Longtime South Bay peace activist Lisa Kalvelage dies
Longtime peace activist Lisa Kalvelage, a petite German immigrant who marched against three U.S. military invasions and coordinated the San Jose Peace Center through the tumultuous Vietnam War era, died on Sunday. It was International Women’s Day, her fellow peaceniks noted. She was 85.
The Cupertino mother of five daughters is best remembered in a song by legendary folk singer Pete Seeger that she inspired. “My Name is Lisa Kalvelage” evolved from her 1966 act of civil disobedience, when Kalvelage and three other housewives parked themselves in front of a forklift loading shipments of napalm bombs headed from Alviso to Vietnam. Donning Sunday dresses, gloves and heels, the quartet entered the storage yard by climbing a fence, an act that would lead them to the county jail, where they were strip-searched and deloused.
Seeger’s song recounts the tearful testimony Mrs. Kalvelage gave in her resulting trial on trespassing charges, a courtroom scene that riveted the globe: “Hopefully, some day my contribution to peace will help just a bit to turn the tide,” goes the song, which has also been recorded by Bruce Springsteen and Ani DiFranco.
Mrs. Kalvelage was eventually convicted, but received a suspended sentence.
Decades later, her bravery continued to inspire those around her. “Lisa was a person of great integrity and courage and not inclined to compromise that,” said longtime friend Ursula Gobets, 82, of Sunnyvale. “She lived a wonderfully inspiring, courageous and eventful life, true to her values and principles.”
In a 1986 profile in the Mercury News, Mrs. Kalvelage likened her protest to lessons learned from being raised in Nazi Germany — never to keep silent. “If you live in a Democratic country where the government is you, you cannot say, ‘I followed orders.'” she told a reporter. “If you recognize that something is wrong, you have to speak out to set it straight.”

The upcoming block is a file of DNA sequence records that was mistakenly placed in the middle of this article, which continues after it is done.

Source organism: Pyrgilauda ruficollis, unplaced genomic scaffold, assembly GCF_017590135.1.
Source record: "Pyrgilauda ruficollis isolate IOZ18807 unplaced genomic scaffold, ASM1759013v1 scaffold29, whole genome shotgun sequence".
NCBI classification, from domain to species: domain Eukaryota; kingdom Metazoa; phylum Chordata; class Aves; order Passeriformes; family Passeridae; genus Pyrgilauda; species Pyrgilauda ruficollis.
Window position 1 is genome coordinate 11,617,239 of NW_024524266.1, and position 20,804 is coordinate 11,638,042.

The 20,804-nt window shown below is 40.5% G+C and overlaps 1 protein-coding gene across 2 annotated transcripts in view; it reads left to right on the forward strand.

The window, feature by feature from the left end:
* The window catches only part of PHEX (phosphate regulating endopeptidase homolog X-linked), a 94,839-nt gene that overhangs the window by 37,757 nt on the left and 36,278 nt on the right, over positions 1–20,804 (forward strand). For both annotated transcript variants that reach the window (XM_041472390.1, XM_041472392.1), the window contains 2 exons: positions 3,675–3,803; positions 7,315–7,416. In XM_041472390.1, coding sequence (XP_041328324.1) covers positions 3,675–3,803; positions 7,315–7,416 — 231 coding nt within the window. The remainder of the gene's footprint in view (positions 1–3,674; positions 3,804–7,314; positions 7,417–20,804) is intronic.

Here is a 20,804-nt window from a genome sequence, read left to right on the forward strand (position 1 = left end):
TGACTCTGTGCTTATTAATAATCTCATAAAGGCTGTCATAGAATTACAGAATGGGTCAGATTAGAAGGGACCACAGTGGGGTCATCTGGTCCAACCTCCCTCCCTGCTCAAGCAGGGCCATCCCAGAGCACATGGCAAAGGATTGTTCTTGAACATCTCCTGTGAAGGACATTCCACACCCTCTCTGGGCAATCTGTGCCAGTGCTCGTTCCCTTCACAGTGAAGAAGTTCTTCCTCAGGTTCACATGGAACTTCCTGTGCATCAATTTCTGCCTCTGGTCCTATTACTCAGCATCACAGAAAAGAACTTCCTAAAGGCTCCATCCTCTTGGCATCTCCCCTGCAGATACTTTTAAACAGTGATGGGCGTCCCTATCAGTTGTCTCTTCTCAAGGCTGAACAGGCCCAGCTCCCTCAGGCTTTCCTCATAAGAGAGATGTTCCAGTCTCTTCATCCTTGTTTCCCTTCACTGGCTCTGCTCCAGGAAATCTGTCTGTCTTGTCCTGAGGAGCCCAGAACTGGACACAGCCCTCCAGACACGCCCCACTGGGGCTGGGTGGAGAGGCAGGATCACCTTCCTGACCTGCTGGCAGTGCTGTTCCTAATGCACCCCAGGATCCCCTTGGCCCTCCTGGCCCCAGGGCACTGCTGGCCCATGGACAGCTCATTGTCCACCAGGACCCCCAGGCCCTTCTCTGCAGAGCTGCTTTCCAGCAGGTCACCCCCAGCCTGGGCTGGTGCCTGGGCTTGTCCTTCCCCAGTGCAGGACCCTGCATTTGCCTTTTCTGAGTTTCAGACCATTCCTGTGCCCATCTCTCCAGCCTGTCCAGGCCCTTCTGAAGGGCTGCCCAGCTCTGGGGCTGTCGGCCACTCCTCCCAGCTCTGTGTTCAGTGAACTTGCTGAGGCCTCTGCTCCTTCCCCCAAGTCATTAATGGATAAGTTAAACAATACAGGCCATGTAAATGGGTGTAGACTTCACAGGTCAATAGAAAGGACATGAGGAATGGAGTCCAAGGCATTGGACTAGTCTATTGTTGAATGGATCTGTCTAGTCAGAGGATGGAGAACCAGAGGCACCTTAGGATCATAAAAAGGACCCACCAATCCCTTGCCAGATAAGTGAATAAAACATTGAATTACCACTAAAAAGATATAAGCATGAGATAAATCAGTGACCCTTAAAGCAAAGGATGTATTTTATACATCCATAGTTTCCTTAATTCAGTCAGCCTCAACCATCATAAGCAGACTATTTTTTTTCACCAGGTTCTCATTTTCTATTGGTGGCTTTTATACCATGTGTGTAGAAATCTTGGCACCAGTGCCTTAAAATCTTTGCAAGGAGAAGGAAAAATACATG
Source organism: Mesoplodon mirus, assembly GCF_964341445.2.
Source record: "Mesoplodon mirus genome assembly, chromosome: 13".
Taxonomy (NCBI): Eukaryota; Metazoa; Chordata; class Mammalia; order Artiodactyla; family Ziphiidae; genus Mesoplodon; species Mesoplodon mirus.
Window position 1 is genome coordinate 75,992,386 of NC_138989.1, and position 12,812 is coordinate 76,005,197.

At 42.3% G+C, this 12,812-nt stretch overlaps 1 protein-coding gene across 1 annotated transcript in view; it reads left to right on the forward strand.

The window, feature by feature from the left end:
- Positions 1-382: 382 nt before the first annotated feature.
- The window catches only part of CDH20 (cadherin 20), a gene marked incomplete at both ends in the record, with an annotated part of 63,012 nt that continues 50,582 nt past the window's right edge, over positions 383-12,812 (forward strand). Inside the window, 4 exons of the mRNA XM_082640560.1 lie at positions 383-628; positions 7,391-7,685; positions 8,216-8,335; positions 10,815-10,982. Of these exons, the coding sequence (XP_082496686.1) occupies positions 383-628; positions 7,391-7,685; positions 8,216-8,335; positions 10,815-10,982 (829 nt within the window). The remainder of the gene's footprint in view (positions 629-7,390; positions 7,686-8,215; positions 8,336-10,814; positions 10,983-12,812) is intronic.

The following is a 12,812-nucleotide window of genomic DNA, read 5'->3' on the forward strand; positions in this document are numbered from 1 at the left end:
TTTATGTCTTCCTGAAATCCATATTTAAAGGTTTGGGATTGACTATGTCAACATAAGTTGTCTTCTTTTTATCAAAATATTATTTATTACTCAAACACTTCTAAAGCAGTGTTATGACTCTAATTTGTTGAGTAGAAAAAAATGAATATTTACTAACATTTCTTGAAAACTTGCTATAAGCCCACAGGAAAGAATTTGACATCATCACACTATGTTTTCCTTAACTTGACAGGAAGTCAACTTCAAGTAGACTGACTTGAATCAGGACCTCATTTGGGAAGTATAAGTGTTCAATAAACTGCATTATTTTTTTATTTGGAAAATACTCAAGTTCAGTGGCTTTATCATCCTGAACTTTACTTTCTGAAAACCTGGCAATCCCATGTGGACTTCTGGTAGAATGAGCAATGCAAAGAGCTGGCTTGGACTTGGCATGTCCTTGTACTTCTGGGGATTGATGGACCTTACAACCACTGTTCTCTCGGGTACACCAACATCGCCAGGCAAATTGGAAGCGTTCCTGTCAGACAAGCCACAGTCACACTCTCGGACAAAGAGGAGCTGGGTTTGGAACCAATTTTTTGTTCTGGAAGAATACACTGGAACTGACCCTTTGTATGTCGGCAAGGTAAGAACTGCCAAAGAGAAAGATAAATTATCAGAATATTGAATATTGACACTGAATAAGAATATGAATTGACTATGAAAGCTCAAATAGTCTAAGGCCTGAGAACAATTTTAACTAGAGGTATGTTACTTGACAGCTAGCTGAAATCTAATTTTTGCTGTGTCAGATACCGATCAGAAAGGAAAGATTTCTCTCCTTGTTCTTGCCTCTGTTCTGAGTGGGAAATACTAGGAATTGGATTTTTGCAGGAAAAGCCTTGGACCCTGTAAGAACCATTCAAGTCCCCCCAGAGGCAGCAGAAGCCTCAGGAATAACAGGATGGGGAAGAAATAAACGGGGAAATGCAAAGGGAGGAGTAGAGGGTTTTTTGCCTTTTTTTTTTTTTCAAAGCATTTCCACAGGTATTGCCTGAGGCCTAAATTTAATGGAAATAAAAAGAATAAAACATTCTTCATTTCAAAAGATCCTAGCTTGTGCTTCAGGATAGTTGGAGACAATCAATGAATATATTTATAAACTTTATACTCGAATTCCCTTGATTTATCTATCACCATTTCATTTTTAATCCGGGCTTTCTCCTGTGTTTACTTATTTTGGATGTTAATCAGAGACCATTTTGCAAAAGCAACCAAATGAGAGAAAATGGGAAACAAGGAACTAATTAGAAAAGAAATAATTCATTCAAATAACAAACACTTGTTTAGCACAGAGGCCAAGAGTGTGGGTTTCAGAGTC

Mrs. Kalvelage raised five daughters while serving as coordinator for the San Jose Peace Center between 1967 and 1972. The girls would be put to work in the days before e-mail alerts, folding and stapling mass-mailings.
“She recruited all of us,” said her daughter Ingrid Owen, 54, a San Jose paralegal. “We knew the work my mother was doing was not only important to my mother, but really important to the community.”
In addition to her anti-war protests, Mrs. Kalvelage — who despite her more than 60 years in the United States spoke with a thick German accent — trained conscientious objectors and fought against nuclear arms proliferation. She also worked with the American Civil Liberties Union, the Hemlock Society, the Women’s International League for Peace and Freedom and the Humanist Society.
Her family described a wicked sense of humor — Mrs. Kalvelage relished playing practical jokes on Bernie, her husband of 30 years — and they imagined that she hung on long enough to see George Bush booted out of the White House. Weakened by a decade of congestive heart failure, Mrs. Kalvelage nonetheless kept on protesting until the end, when she died in her sleep, surrounded by photographs of her children and grandchildren.
Her latest bumper sticker advises onlookers to “support the troops” by bringing them home.
Bernie Kalvelage, a former American GI who met his wife outside an opera house in her hometown of Nuremberg, Germany, said the pair fought for peace together, although she brought a special spark: “I respected her courage and steadfastness in trying to bring peace to this world.”